• Displays both internal and external folders and files in the navigator, so I can keep a Dropbox folder in which I can create text files on my Windows PC at work.
  • By default, files are displayed in rendered mode. Shifting to edit mode is easy. Among the methods, hover the cursor over the paragraph you want to begin editing and click while holding down command and be put into edit mode right in that paragraph.
  • The dedicated spark file. If you want to add something to it while you’re working in another file, just use control-s to save the current document and be shifted into the spark file with the date and time already inserted.
  • Rendered documents look great.
  • Markdown is pretty standard, although there are some extensions for executing special formatting, such as rendering columns in your document.
  • Select a folder and the documents contained within are rendered as preview cards.
  • Displays on demand the structure of your document based on the headings in a navigable list.

I’m not particularly technically inclined, but those who are will probably find VM chock full of useful and smart features.

Missing features

  • No iOS app. But this is not a big deal, because it is easy to find a markdown enabled editor for iOS which can read and edit files to share with VM.
  • Quick capture feature, to gather info from other sources.
  • No apparent tagging functionality. I’m not too concerned with this, but it would be nice for certain types of information.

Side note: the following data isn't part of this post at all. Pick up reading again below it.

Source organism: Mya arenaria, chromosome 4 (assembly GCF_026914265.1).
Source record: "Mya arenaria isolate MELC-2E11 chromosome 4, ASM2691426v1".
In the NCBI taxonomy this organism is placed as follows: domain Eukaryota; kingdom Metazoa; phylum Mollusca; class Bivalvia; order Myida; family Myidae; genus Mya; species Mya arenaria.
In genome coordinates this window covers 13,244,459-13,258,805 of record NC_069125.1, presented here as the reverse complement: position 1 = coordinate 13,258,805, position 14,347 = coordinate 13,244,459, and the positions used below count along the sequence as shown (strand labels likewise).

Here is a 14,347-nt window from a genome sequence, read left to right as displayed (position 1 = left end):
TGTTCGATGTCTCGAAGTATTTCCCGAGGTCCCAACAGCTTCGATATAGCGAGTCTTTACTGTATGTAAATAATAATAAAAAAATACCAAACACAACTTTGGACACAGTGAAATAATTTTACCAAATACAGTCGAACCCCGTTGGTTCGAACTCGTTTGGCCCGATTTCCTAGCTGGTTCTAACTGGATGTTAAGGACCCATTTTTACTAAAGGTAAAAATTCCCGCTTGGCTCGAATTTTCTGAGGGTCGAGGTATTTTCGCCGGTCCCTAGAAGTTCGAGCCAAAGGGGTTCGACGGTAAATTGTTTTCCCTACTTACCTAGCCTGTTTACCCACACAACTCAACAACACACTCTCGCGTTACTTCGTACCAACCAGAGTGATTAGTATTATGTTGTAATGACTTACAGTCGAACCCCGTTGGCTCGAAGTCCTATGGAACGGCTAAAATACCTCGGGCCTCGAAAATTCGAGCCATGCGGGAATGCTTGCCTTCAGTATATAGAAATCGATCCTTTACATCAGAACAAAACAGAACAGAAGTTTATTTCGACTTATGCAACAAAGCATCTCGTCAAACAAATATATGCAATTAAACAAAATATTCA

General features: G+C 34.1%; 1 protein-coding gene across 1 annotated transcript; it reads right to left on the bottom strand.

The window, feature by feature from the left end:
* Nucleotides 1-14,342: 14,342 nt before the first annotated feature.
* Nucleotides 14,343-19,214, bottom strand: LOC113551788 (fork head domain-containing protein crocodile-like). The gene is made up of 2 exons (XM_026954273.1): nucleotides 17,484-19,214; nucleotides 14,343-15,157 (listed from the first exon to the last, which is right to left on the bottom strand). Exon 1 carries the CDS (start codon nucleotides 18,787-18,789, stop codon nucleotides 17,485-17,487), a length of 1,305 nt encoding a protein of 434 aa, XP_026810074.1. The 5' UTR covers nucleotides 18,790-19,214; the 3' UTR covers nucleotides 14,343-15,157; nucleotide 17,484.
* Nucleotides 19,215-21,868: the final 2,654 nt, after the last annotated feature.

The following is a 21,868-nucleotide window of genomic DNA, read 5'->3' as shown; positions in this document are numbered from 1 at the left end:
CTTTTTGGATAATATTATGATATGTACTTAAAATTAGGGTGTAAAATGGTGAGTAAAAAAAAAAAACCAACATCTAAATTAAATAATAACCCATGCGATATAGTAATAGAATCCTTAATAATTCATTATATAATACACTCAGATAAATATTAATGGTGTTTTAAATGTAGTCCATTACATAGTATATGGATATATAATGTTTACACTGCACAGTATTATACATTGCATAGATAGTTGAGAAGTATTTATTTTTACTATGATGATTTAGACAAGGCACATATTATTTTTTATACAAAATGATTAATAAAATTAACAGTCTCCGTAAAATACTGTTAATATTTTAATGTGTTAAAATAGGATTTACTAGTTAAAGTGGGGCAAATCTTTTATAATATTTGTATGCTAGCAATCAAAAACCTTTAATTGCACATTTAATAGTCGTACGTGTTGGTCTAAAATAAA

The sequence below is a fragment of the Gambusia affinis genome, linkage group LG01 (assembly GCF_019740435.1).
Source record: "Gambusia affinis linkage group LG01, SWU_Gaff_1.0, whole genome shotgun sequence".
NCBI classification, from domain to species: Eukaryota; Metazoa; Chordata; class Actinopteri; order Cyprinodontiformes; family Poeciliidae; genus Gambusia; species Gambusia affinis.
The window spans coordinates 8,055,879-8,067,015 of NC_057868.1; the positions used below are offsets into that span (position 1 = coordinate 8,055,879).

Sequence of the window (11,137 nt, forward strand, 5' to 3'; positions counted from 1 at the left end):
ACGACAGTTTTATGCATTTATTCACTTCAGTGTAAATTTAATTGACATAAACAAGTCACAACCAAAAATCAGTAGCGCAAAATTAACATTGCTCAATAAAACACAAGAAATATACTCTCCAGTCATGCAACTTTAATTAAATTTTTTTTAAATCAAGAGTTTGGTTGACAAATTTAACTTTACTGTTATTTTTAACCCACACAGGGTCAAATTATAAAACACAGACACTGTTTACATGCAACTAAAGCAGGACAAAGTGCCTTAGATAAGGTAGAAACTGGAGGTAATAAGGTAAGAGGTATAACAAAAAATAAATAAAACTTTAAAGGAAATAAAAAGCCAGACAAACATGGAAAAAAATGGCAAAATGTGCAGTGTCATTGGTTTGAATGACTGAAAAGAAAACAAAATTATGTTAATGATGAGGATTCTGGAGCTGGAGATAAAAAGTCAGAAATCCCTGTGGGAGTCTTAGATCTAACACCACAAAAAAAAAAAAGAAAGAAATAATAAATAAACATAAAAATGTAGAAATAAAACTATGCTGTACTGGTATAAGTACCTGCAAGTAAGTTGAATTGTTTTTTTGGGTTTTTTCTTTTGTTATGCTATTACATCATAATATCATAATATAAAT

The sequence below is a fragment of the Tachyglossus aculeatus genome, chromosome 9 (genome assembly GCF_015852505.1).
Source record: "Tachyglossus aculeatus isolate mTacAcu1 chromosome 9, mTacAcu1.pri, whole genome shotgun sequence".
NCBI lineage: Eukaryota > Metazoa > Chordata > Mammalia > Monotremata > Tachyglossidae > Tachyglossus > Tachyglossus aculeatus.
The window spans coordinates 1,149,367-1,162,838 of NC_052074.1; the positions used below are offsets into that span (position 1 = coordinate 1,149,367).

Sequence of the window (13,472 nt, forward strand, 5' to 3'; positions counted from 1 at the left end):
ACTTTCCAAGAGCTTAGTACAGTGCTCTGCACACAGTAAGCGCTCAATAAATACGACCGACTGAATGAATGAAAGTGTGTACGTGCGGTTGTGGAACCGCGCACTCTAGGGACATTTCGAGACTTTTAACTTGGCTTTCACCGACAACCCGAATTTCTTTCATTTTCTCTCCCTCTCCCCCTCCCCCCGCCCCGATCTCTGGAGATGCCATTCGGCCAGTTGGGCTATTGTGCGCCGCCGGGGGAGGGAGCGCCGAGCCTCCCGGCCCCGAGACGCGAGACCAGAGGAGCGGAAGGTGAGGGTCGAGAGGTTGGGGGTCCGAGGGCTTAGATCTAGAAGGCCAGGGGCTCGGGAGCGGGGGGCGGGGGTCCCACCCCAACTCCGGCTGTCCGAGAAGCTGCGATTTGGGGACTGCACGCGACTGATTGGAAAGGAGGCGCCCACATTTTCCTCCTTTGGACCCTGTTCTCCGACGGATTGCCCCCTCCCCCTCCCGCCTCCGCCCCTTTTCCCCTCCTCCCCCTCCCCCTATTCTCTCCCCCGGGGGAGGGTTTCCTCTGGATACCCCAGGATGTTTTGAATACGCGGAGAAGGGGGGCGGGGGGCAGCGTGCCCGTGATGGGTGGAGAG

• There is no search function.
  • No typewriter mode.
  • Limited export options: HTML, Web Archive (don’t know what that is) and PDF.

Access an “outline” of your document’s headings.

The verdict

I am writing this review on Versatil Markdown. It is my favorite “Wordprocessing-style” markdown editor. What do I mean by that? Well, you wouldn’t expect Word to handle all the tasks that a note-manager like Evernote offers. That’s the deal with VM. It’s a very nice environment to write one document at a time, or longer documents (other than the missing typewriter mode). But it isn’t a long-term solution for managing lots and lots of notes, or a book with lots of sections or chapters. In other words, it isn’t a replacement for Ulysses at this point.

Markdown Editors and Note-Takers

Part one of the The Markdown Shakedown

I have been looking for a soft landing spot since I bailed out of the expensive Ulysses subscription scheme last summer. It hasn’t been easy. There are a lot of great markdown editors available, but none with the collection of functions found in Ulysses (yes, I don’t like the company, but I do admire their product). So anything I choose will be a compromise. I am writing this article as a way to come to understand my own requirements for a good markdown editor. That makes this list highly subjective. Your requirements will probably differ from mine.